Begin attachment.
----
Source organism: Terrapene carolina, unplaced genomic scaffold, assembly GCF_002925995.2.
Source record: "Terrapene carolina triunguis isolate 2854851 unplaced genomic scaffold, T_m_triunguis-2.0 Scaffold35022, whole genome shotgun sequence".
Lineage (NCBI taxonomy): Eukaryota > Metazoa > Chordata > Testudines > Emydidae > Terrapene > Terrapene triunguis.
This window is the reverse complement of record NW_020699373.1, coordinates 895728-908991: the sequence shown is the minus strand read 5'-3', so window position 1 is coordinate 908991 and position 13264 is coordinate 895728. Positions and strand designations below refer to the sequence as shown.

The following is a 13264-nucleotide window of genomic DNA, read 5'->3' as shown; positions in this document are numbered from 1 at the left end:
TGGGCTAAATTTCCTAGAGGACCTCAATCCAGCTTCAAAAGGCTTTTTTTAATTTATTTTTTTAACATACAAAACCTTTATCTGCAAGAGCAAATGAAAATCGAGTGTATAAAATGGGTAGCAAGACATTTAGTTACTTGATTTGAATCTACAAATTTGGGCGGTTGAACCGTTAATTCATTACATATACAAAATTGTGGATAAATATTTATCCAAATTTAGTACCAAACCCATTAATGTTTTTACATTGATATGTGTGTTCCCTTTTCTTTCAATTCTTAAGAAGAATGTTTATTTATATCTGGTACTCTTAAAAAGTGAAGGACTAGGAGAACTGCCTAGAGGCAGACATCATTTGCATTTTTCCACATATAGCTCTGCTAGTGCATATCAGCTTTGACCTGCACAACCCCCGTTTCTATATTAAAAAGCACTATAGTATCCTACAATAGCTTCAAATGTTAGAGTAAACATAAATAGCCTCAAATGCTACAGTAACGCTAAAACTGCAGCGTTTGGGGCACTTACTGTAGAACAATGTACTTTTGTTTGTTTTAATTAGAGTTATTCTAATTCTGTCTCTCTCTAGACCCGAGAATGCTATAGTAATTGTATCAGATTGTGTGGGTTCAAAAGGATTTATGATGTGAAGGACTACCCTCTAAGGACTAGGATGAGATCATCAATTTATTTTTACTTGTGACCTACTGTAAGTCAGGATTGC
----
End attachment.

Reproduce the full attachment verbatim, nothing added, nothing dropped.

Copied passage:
Source organism: Terrapene carolina, unplaced genomic scaffold, assembly GCF_002925995.2.
Source record: "Terrapene carolina triunguis isolate 2854851 unplaced genomic scaffold, T_m_triunguis-2.0 Scaffold35022, whole genome shotgun sequence".
Lineage (NCBI taxonomy): Eukaryota > Metazoa > Chordata > Testudines > Emydidae > Terrapene > Terrapene triunguis.
This window is the reverse complement of record NW_020699373.1, coordinates 895728-908991: the sequence shown is the minus strand read 5'-3', so window position 1 is coordinate 908991 and position 13264 is coordinate 895728. Positions and strand designations below refer to the sequence as shown.

The following is a 13264-nucleotide window of genomic DNA, read 5'->3' as shown; positions in this document are numbered from 1 at the left end:
TGGGCTAAATTTCCTAGAGGACCTCAATCCAGCTTCAAAAGGCTTTTTTTAATTTATTTTTTTAACATACAAAACCTTTATCTGCAAGAGCAAATGAAAATCGAGTGTATAAAATGGGTAGCAAGACATTTAGTTACTTGATTTGAATCTACAAATTTGGGCGGTTGAACCGTTAATTCATTACATATACAAAATTGTGGATAAATATTTATCCAAATTTAGTACCAAACCCATTAATGTTTTTACATTGATATGTGTGTTCCCTTTTCTTTCAATTCTTAAGAAGAATGTTTATTTATATCTGGTACTCTTAAAAAGTGAAGGACTAGGAGAACTGCCTAGAGGCAGACATCATTTGCATTTTTCCACATATAGCTCTGCTAGTGCATATCAGCTTTGACCTGCACAACCCCCGTTTCTATATTAAAAAGCACTATAGTATCCTACAATAGCTTCAAATGTTAGAGTAAACATAAATAGCCTCAAATGCTACAGTAACGCTAAAACTGCAGCGTTTGGGGCACTTACTGTAGAACAATGTACTTTTGTTTGTTTTAATTAGAGTTATTCTAATTCTGTCTCTCTCTAGACCCGAGAATGCTATAGTAATTGTATCAGATTGTGTGGGTTCAAAAGGATTTATGATGTGAAGGACTACCCTCTAAGGACTAGGATGAGATCATCAATTTATTTTTACTTGTGACCTACTGTAAGTCAGGATTGC